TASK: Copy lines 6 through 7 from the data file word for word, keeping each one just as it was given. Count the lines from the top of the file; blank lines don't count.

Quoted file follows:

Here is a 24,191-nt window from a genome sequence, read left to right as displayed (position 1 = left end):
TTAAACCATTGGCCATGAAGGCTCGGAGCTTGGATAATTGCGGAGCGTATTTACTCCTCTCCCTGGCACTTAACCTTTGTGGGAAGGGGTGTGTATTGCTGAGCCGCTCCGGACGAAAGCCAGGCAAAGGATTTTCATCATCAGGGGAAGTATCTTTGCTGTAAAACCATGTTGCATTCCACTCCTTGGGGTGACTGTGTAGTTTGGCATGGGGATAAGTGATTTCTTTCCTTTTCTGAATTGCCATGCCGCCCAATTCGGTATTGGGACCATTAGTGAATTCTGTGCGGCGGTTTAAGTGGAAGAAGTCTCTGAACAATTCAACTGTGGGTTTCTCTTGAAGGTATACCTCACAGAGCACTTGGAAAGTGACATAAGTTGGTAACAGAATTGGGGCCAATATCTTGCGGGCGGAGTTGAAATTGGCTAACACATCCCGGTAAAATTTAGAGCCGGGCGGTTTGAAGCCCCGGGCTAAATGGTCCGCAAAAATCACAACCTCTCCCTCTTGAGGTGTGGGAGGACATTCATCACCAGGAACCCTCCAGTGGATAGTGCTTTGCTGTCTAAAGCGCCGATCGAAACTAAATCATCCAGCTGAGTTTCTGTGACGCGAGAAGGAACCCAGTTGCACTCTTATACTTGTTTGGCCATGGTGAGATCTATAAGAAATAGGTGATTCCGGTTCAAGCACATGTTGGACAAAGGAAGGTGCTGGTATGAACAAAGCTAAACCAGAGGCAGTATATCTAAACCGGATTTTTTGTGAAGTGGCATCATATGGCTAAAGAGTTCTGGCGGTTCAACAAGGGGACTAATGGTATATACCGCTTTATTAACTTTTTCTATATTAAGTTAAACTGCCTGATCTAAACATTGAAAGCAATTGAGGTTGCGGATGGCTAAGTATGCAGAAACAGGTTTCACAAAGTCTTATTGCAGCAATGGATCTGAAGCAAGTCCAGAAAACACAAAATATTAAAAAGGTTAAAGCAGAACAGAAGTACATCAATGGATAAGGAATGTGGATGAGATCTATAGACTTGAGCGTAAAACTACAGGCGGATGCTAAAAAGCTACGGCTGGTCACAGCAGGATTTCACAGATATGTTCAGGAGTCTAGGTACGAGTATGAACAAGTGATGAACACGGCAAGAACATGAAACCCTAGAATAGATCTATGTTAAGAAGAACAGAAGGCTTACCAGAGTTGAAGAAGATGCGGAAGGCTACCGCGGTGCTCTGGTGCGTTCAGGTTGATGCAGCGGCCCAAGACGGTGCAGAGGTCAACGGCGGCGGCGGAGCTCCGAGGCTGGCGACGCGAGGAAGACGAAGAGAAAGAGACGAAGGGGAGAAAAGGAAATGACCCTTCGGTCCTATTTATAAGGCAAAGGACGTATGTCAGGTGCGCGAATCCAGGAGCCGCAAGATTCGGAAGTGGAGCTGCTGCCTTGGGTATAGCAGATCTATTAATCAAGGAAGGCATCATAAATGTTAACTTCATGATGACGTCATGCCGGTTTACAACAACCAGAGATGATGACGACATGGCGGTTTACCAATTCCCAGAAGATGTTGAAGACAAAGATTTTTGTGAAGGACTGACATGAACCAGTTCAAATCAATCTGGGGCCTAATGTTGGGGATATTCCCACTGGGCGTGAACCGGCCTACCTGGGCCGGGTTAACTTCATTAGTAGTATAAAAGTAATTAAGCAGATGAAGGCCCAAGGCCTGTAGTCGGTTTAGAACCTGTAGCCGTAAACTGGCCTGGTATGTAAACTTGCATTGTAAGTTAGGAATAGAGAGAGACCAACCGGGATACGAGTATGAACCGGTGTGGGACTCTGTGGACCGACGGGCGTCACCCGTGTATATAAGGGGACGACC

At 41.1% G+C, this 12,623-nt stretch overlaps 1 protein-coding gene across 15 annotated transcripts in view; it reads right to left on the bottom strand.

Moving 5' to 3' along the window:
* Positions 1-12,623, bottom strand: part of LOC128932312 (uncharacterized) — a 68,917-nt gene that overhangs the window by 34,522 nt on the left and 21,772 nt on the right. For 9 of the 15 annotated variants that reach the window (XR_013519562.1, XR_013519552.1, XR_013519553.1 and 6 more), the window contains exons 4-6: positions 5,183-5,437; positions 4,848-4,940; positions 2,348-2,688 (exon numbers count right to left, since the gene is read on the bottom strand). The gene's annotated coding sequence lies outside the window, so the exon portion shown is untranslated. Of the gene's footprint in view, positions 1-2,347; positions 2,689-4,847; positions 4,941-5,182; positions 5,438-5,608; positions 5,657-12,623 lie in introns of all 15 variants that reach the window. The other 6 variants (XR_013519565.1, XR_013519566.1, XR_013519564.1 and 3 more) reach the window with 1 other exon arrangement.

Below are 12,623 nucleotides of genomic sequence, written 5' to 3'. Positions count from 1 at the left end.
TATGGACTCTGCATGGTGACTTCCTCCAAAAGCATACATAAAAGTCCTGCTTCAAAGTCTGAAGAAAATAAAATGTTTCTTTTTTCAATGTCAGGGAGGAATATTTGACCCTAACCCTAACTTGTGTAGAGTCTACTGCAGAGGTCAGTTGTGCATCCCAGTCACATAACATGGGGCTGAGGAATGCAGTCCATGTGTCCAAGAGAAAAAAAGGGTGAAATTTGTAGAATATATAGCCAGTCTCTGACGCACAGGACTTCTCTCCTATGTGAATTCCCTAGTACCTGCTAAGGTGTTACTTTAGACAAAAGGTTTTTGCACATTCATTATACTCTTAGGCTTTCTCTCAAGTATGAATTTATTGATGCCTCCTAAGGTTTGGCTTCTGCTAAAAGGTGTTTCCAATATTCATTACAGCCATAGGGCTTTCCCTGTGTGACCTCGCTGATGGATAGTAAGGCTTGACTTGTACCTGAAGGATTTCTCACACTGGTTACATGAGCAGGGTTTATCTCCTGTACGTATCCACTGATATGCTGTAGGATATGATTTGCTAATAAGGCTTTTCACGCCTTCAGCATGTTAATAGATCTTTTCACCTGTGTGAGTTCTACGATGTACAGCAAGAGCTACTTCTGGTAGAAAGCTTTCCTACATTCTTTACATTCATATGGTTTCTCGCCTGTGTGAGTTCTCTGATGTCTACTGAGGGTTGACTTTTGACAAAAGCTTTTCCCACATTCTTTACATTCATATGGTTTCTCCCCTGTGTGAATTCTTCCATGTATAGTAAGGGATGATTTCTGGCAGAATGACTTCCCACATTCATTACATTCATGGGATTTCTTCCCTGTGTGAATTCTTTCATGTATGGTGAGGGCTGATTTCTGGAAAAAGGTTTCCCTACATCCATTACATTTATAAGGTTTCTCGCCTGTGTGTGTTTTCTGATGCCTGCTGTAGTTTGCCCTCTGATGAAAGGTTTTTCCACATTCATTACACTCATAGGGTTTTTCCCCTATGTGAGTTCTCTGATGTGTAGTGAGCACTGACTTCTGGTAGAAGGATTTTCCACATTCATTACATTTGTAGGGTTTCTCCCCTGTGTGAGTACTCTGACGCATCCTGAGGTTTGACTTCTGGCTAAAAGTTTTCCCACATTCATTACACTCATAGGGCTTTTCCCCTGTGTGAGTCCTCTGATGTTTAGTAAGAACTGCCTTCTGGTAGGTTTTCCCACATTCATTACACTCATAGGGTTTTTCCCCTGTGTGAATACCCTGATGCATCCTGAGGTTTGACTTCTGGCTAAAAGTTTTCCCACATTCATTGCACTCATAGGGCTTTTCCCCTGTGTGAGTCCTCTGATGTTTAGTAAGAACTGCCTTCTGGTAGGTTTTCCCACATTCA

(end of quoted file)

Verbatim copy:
Below are 12,623 nucleotides of genomic sequence, written 5' to 3'. Positions count from 1 at the left end.
TATGGACTCTGCATGGTGACTTCCTCCAAAAGCATACATAAAAGTCCTGCTTCAAAGTCTGAAGAAAATAAAATGTTTCTTTTTTCAATGTCAGGGAGGAATATTTGACCCTAACCCTAACTTGTGTAGAGTCTACTGCAGAGGTCAGTTGTGCATCCCAGTCACATAACATGGGGCTGAGGAATGCAGTCCATGTGTCCAAGAGAAAAAAAGGGTGAAATTTGTAGAATATATAGCCAGTCTCTGACGCACAGGACTTCTCTCCTATGTGAATTCCCTAGTACCTGCTAAGGTGTTACTTTAGACAAAAGGTTTTTGCACATTCATTATACTCTTAGGCTTTCTCTCAAGTATGAATTTATTGATGCCTCCTAAGGTTTGGCTTCTGCTAAAAGGTGTTTCCAATATTCATTACAGCCATAGGGCTTTCCCTGTGTGACCTCGCTGATGGATAGTAAGGCTTGACTTGTACCTGAAGGATTTCTCACACTGGTTACATGAGCAGGGTTTATCTCCTGTACGTATCCACTGATATGCTGTAGGATATGATTTGCTAATAAGGCTTTTCACGCCTTCAGCATGTTAATAGATCTTTTCACCTGTGTGAGTTCTACGATGTACAGCAAGAGCTACTTCTGGTAGAAAGCTTTCCTACATTCTTTACATTCATATGGTTTCTCGCCTGTGTGAGTTCTCTGATGTCTACTGAGGGTTGACTTTTGACAAAAGCTTTTCCCACATTCTTTACATTCATATGGTTTCTCCCCTGTGTGAATTCTTCCATGTATAGTAAGGGATGATTTCTGGCAGAATGACTTCCCACATTCATTACATTCATGGGATTTCTTCCCTGTGTGAATTCTTTCATGTATGGTGAGGGCTGATTTCTGGAAAAAGGTTTCCCTACATCCATTACATTTATAAGGTTTCTCGCCTGTGTGTGTTTTCTGATGCCTGCTGTAGTTTGCCCTCTGATGAAAGGTTTTTCCACATTCATTACACTCATAGGGTTTTTCCCCTATGTGAGTTCTCTGATGTGTAGTGAGCACTGACTTCTGGTAGAAGGATTTTCCACATTCATTACATTTGTAGGGTTTCTCCCCTGTGTGAGTACTCTGACGCATCCTGAGGTTTGACTTCTGGCTAAAAGTTTTCCCACATTCATTACACTCATAGGGCTTTTCCCCTGTGTGAGTCCTCTGATGTTTAGTAAGAACTGCCTTCTGGTAGGTTTTCCCACATTCATTACACTCATAGGGTTTTTCCCCTGTGTGAATACCCTGATGCATCCTGAGGTTTGACTTCTGGCTAAAAGTTTTCCCACATTCATTGCACTCATAGGGCTTTTCCCCTGTGTGAGTCCTCTGATGTTTAGTAAGAACTGCCTTCTGGTAGGTTTTCCCACATTCA